Charity officials plead not guilty
Two officials who worked for a Georgia-based ministry that provided discounted groceries to needy families across the U.S. have pleaded not guilty to fraud charges.
The Atlanta Journal-Constitution reports that former CEO Andrew Wingo and Harry Michaels asked for court-appointed attorneys in their federal court appearance Tuesday.
Wingo and Michaels are named in an indictment that alleges ministry officials siphoned millions of dollars from Angel Food to buy jewelry, athletic equipment, clothes and make a down payment on a jet.
Michaels worked in procurement for Angel Food.
Also charged in the indictment are Andrew Wingo's parents, Joe and Linda Wingo, founders of the organization. They are set to appear in court today.
Water report heads to governor
The state's report outlining a program that would fund low-interest loans for planning and building new reservoirs and wells aimed at increasing Georgia's water supply has been approved and now heads to Gov. Nathan Deal for his signature.
The Georgia Water Supply Task Force on Wednesday approved its recommendations, which are relatively unchanged from a draft report submitted last month. Georgia Environmental Finance Authority Chairman Kevin Clark said he expects the governor to OK the plan as soon as next week.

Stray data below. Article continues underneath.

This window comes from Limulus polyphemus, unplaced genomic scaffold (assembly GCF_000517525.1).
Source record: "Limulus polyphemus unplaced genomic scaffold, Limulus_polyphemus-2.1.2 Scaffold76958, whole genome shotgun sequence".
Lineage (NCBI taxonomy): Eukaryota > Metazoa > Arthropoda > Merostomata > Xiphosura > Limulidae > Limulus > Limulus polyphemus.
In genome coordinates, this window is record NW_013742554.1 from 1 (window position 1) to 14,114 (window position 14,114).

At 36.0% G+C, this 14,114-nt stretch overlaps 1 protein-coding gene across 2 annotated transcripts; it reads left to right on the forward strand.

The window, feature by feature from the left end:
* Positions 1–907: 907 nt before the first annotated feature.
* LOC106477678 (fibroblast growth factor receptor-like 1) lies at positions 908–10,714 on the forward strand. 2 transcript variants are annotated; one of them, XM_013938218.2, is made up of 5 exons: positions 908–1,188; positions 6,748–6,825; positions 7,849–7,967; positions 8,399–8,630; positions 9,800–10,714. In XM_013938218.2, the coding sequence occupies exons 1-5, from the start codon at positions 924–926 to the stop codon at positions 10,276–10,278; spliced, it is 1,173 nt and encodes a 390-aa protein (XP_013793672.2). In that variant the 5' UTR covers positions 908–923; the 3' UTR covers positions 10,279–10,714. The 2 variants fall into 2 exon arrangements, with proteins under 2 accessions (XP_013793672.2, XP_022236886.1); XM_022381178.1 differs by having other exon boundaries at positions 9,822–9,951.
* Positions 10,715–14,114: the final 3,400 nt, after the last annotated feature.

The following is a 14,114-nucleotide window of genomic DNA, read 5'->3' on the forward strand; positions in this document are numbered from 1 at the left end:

The program would use $300 million to expand Georgia's water supply by building multimillion-dollar reservoirs, reopening inactive wells or drilling new wells, and says the state should offer loans to municipalities to pay for such projects.
Clark said the environmental finance authority and the Department of Community Affairs will accept applications from communities seeking study and project funding at the first of the year and hold workshops through spring to help communities with the application process.
Governor wants teacher gifts OK
Alabama Gov. Robert Bentley is calling on lawmakers to amend the state ethics law to make it clear that teachers can receive seasonal gifts.
Bentley said Wednesday that "teachers shouldn't be considered lawbreakers if they receive a gift from a student." He said several state Senate leaders will co-sponsor a bill to spell out how the ethics rules apply to teachers.
State Sen. Tom Whatley said the law needs to make clear that Christmas presents, seasonal gifts and classroom donations to teachers are "perfectly acceptable."
-- From Wire Reports